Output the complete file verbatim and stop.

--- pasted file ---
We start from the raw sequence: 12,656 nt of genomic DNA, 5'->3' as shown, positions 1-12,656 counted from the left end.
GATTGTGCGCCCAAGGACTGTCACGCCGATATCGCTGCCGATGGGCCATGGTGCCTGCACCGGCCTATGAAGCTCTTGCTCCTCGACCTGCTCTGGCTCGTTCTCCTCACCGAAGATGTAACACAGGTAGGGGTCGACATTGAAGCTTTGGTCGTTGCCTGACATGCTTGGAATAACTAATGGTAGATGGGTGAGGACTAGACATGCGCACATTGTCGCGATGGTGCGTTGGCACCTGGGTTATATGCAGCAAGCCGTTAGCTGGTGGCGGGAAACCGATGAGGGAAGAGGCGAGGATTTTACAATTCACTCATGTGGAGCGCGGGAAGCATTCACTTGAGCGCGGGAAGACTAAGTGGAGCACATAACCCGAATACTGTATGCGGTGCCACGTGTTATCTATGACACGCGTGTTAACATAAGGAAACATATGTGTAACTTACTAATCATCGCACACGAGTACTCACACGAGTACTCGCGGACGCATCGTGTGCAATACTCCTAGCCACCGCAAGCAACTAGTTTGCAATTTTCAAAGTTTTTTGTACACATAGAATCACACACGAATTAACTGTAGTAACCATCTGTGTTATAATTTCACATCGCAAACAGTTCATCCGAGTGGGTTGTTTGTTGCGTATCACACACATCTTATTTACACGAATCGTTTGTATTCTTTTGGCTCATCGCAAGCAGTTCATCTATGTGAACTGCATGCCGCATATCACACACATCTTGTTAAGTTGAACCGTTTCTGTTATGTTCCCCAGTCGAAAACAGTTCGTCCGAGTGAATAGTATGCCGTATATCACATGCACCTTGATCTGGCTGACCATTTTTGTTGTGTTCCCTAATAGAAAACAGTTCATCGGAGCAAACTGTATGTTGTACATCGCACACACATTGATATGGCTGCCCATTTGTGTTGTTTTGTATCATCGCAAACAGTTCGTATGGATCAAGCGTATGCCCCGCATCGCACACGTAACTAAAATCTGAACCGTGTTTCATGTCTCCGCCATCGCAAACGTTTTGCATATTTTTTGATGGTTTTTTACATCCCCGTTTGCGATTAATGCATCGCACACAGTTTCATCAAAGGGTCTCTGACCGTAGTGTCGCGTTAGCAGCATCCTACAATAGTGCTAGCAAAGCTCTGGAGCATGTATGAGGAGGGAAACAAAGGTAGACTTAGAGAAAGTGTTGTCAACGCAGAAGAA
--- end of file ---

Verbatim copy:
We start from the raw sequence: 12,656 nt of genomic DNA, 5'->3' as shown, positions 1-12,656 counted from the left end.
GATTGTGCGCCCAAGGACTGTCACGCCGATATCGCTGCCGATGGGCCATGGTGCCTGCACCGGCCTATGAAGCTCTTGCTCCTCGACCTGCTCTGGCTCGTTCTCCTCACCGAAGATGTAACACAGGTAGGGGTCGACATTGAAGCTTTGGTCGTTGCCTGACATGCTTGGAATAACTAATGGTAGATGGGTGAGGACTAGACATGCGCACATTGTCGCGATGGTGCGTTGGCACCTGGGTTATATGCAGCAAGCCGTTAGCTGGTGGCGGGAAACCGATGAGGGAAGAGGCGAGGATTTTACAATTCACTCATGTGGAGCGCGGGAAGCATTCACTTGAGCGCGGGAAGACTAAGTGGAGCACATAACCCGAATACTGTATGCGGTGCCACGTGTTATCTATGACACGCGTGTTAACATAAGGAAACATATGTGTAACTTACTAATCATCGCACACGAGTACTCACACGAGTACTCGCGGACGCATCGTGTGCAATACTCCTAGCCACCGCAAGCAACTAGTTTGCAATTTTCAAAGTTTTTTGTACACATAGAATCACACACGAATTAACTGTAGTAACCATCTGTGTTATAATTTCACATCGCAAACAGTTCATCCGAGTGGGTTGTTTGTTGCGTATCACACACATCTTATTTACACGAATCGTTTGTATTCTTTTGGCTCATCGCAAGCAGTTCATCTATGTGAACTGCATGCCGCATATCACACACATCTTGTTAAGTTGAACCGTTTCTGTTATGTTCCCCAGTCGAAAACAGTTCGTCCGAGTGAATAGTATGCCGTATATCACATGCACCTTGATCTGGCTGACCATTTTTGTTGTGTTCCCTAATAGAAAACAGTTCATCGGAGCAAACTGTATGTTGTACATCGCACACACATTGATATGGCTGCCCATTTGTGTTGTTTTGTATCATCGCAAACAGTTCGTATGGATCAAGCGTATGCCCCGCATCGCACACGTAACTAAAATCTGAACCGTGTTTCATGTCTCCGCCATCGCAAACGTTTTGCATATTTTTTGATGGTTTTTTACATCCCCGTTTGCGATTAATGCATCGCACACAGTTTCATCAAAGGGTCTCTGACCGTAGTGTCGCGTTAGCAGCATCCTACAATAGTGCTAGCAAAGCTCTGGAGCATGTATGAGGAGGGAAACAAAGGTAGACTTAGAGAAAGTGTTGTCAACGCAGAAGAA